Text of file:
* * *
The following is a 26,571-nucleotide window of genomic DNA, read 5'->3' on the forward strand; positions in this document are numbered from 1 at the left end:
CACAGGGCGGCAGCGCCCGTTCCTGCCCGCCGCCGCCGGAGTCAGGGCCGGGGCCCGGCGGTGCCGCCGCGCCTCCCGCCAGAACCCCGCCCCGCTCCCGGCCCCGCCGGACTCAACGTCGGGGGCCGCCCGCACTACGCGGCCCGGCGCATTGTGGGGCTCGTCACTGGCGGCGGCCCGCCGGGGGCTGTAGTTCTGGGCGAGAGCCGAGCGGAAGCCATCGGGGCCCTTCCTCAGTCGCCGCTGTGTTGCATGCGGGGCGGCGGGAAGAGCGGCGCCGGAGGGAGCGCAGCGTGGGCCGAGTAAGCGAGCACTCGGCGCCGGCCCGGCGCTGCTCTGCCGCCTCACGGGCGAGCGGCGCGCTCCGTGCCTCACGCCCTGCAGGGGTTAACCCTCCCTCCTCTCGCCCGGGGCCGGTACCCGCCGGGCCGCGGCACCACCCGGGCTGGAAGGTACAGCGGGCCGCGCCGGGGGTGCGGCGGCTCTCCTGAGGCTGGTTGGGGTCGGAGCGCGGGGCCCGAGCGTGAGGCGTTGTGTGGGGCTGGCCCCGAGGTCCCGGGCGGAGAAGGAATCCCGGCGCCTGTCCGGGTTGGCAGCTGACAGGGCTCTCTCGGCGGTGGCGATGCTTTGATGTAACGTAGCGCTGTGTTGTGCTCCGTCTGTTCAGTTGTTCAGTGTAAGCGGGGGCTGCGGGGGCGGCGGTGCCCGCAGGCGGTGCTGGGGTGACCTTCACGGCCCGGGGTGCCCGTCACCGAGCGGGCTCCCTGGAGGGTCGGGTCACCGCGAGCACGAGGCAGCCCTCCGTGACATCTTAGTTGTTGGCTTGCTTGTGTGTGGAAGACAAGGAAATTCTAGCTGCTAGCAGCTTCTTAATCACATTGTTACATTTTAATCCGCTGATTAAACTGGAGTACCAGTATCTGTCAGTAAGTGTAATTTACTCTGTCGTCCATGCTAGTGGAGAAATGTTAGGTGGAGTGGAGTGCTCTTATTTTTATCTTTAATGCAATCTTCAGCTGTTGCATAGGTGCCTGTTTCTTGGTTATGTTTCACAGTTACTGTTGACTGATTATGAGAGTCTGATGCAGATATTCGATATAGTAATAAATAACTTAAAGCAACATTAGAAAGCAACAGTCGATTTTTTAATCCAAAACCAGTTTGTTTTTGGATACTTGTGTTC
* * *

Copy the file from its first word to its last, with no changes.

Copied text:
The following is a 26,571-nucleotide window of genomic DNA, read 5'->3' on the forward strand; positions in this document are numbered from 1 at the left end:
CACAGGGCGGCAGCGCCCGTTCCTGCCCGCCGCCGCCGGAGTCAGGGCCGGGGCCCGGCGGTGCCGCCGCGCCTCCCGCCAGAACCCCGCCCCGCTCCCGGCCCCGCCGGACTCAACGTCGGGGGCCGCCCGCACTACGCGGCCCGGCGCATTGTGGGGCTCGTCACTGGCGGCGGCCCGCCGGGGGCTGTAGTTCTGGGCGAGAGCCGAGCGGAAGCCATCGGGGCCCTTCCTCAGTCGCCGCTGTGTTGCATGCGGGGCGGCGGGAAGAGCGGCGCCGGAGGGAGCGCAGCGTGGGCCGAGTAAGCGAGCACTCGGCGCCGGCCCGGCGCTGCTCTGCCGCCTCACGGGCGAGCGGCGCGCTCCGTGCCTCACGCCCTGCAGGGGTTAACCCTCCCTCCTCTCGCCCGGGGCCGGTACCCGCCGGGCCGCGGCACCACCCGGGCTGGAAGGTACAGCGGGCCGCGCCGGGGGTGCGGCGGCTCTCCTGAGGCTGGTTGGGGTCGGAGCGCGGGGCCCGAGCGTGAGGCGTTGTGTGGGGCTGGCCCCGAGGTCCCGGGCGGAGAAGGAATCCCGGCGCCTGTCCGGGTTGGCAGCTGACAGGGCTCTCTCGGCGGTGGCGATGCTTTGATGTAACGTAGCGCTGTGTTGTGCTCCGTCTGTTCAGTTGTTCAGTGTAAGCGGGGGCTGCGGGGGCGGCGGTGCCCGCAGGCGGTGCTGGGGTGACCTTCACGGCCCGGGGTGCCCGTCACCGAGCGGGCTCCCTGGAGGGTCGGGTCACCGCGAGCACGAGGCAGCCCTCCGTGACATCTTAGTTGTTGGCTTGCTTGTGTGTGGAAGACAAGGAAATTCTAGCTGCTAGCAGCTTCTTAATCACATTGTTACATTTTAATCCGCTGATTAAACTGGAGTACCAGTATCTGTCAGTAAGTGTAATTTACTCTGTCGTCCATGCTAGTGGAGAAATGTTAGGTGGAGTGGAGTGCTCTTATTTTTATCTTTAATGCAATCTTCAGCTGTTGCATAGGTGCCTGTTTCTTGGTTATGTTTCACAGTTACTGTTGACTGATTATGAGAGTCTGATGCAGATATTCGATATAGTAATAAATAACTTAAAGCAACATTAGAAAGCAACAGTCGATTTTTTAATCCAAAACCAGTTTGTTTTTGGATACTTGTGTTC